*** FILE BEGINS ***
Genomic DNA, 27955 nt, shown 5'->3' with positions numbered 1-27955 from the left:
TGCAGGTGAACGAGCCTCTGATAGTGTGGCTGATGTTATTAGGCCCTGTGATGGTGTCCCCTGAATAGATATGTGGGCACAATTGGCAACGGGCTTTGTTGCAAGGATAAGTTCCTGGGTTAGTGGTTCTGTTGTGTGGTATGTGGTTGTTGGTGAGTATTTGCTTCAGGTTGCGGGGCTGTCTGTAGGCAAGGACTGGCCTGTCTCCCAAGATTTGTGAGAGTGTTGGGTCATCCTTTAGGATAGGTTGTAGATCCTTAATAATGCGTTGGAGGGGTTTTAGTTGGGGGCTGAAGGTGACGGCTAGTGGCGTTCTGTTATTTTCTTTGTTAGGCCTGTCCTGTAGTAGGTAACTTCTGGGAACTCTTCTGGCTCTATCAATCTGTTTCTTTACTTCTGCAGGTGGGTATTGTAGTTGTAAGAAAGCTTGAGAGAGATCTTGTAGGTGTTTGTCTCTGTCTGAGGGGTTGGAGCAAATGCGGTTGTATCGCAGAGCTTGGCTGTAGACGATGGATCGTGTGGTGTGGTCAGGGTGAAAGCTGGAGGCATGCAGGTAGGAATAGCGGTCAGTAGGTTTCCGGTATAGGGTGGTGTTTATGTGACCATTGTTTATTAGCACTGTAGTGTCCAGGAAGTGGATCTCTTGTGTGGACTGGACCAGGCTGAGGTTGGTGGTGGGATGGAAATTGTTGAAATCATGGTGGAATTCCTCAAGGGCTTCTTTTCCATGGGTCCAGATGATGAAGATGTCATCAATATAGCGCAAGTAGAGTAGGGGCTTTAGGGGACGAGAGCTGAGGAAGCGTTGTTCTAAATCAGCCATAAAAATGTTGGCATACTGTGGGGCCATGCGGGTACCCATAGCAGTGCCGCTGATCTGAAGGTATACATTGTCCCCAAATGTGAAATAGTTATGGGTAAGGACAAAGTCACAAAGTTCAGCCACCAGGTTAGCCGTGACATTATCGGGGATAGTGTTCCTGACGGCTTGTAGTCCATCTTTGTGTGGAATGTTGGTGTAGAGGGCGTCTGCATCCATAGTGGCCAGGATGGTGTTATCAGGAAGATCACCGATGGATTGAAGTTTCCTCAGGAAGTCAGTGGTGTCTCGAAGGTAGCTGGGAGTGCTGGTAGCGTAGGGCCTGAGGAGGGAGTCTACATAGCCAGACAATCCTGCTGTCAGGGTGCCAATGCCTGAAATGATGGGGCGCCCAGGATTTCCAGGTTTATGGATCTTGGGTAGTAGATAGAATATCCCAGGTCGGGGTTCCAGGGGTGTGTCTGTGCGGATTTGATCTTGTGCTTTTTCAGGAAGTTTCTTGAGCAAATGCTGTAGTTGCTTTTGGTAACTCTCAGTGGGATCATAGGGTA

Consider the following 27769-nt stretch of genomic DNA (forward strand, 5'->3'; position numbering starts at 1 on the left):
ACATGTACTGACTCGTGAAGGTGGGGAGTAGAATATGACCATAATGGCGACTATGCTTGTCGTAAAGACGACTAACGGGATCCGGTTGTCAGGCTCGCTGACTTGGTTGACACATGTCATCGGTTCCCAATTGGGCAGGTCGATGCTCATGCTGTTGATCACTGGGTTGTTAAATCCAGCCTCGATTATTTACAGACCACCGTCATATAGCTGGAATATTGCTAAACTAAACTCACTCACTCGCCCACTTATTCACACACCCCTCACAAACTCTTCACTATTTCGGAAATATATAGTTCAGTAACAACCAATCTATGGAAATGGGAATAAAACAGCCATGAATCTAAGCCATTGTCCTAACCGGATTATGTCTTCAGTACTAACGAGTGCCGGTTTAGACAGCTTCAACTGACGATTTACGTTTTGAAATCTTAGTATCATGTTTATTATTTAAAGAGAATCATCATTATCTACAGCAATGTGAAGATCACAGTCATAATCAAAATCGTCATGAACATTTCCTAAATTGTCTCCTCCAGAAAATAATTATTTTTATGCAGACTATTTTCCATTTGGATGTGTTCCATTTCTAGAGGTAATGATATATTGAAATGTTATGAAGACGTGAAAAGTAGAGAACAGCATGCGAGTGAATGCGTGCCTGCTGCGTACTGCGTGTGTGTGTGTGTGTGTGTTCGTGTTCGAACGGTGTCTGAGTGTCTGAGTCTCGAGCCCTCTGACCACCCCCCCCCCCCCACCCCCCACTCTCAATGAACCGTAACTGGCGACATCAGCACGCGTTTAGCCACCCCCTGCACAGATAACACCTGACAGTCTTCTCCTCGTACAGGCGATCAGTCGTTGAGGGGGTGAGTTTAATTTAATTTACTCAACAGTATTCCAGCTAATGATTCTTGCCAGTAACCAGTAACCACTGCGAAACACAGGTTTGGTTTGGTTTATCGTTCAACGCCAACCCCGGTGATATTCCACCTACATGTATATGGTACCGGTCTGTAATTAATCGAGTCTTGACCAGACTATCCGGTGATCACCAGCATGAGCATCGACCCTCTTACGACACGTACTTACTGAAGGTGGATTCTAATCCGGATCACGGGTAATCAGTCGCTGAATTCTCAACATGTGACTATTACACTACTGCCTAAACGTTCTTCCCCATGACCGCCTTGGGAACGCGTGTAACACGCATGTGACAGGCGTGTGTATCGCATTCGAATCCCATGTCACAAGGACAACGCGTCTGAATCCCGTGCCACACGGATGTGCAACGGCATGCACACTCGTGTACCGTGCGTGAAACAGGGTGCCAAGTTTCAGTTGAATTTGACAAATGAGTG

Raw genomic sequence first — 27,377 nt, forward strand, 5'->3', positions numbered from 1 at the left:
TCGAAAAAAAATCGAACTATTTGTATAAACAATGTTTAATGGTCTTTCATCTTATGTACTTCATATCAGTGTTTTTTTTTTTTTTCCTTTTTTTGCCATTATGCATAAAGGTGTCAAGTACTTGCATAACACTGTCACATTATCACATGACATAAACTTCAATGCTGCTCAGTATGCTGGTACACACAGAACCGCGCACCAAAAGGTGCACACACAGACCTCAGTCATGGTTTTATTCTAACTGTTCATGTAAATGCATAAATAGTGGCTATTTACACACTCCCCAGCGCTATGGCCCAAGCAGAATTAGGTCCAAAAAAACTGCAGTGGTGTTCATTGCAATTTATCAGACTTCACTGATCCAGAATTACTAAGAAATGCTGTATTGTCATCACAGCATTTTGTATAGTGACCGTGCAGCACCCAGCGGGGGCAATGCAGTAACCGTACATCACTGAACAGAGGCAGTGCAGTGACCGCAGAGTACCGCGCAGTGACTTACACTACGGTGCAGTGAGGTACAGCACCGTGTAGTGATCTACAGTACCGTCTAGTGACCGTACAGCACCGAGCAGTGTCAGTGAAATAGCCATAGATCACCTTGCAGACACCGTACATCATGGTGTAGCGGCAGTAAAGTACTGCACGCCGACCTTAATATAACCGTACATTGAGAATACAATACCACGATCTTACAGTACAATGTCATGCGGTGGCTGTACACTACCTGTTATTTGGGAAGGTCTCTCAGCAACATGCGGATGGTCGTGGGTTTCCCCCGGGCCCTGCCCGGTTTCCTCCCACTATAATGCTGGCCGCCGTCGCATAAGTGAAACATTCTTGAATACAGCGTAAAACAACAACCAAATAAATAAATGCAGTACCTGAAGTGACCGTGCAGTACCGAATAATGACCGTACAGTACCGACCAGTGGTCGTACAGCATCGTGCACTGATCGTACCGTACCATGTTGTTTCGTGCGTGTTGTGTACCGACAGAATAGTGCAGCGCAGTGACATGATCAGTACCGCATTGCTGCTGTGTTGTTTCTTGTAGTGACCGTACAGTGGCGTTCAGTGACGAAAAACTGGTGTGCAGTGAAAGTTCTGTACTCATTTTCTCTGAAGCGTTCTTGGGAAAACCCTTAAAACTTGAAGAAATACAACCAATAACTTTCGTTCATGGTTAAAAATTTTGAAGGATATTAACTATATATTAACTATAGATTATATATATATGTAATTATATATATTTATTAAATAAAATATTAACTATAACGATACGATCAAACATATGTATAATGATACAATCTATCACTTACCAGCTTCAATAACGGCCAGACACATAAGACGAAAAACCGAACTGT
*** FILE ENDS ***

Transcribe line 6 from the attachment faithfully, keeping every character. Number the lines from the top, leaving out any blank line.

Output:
TCGAAAAAAAATCGAACTATTTGTATAAACAATGTTTAATGGTCTTTCATCTTATGTACTTCATATCAGTGTTTTTTTTTTTTTTCCTTTTTTTGCCATTATGCATAAAGGTGTCAAGTACTTGCATAACACTGTCACATTATCACATGACATAAACTTCAATGCTGCTCAGTATGCTGGTACACACAGAACCGCGCACCAAAAGGTGCACACACAGACCTCAGTCATGGTTTTATTCTAACTGTTCATGTAAATGCATAAATAGTGGCTATTTACACACTCCCCAGCGCTATGGCCCAAGCAGAATTAGGTCCAAAAAAACTGCAGTGGTGTTCATTGCAATTTATCAGACTTCACTGATCCAGAATTACTAAGAAATGCTGTATTGTCATCACAGCATTTTGTATAGTGACCGTGCAGCACCCAGCGGGGGCAATGCAGTAACCGTACATCACTGAACAGAGGCAGTGCAGTGACCGCAGAGTACCGCGCAGTGACTTACACTACGGTGCAGTGAGGTACAGCACCGTGTAGTGATCTACAGTACCGTCTAGTGACCGTACAGCACCGAGCAGTGTCAGTGAAATAGCCATAGATCACCTTGCAGACACCGTACATCATGGTGTAGCGGCAGTAAAGTACTGCACGCCGACCTTAATATAACCGTACATTGAGAATACAATACCACGATCTTACAGTACAATGTCATGCGGTGGCTGTACACTACCTGTTATTTGGGAAGGTCTCTCAGCAACATGCGGATGGTCGTGGGTTTCCCCCGGGCCCTGCCCGGTTTCCTCCCACTATAATGCTGGCCGCCGTCGCATAAGTGAAACATTCTTGAATACAGCGTAAAACAACAACCAAATAAATAAATGCAGTACCTGAAGTGACCGTGCAGTACCGAATAATGACCGTACAGTACCGACCAGTGGTCGTACAGCATCGTGCACTGATCGTACCGTACCATGTTGTTTCGTGCGTGTTGTGTACCGACAGAATAGTGCAGCGCAGTGACATGATCAGTACCGCATTGCTGCTGTGTTGTTTCTTGTAGTGACCGTACAGTGGCGTTCAGTGACGAAAAACTGGTGTGCAGTGAAAGTTCTGTACTCATTTTCTCTGAAGCGTTCTTGGGAAAACCCTTAAAACTTGAAGAAATACAACCAATAACTTTCGTTCATGGTTAAAAATTTTGAAGGATATTAACTATATATTAACTATAGATTATATATATATGTAATTATATATATTTATTAAATAAAATATTAACTATAACGATACGATCAAACATATGTATAATGATACAATCTATCACTTACCAGCTTCAATAACGGCCAGACACATAAGACGAAAAACCGAACTGT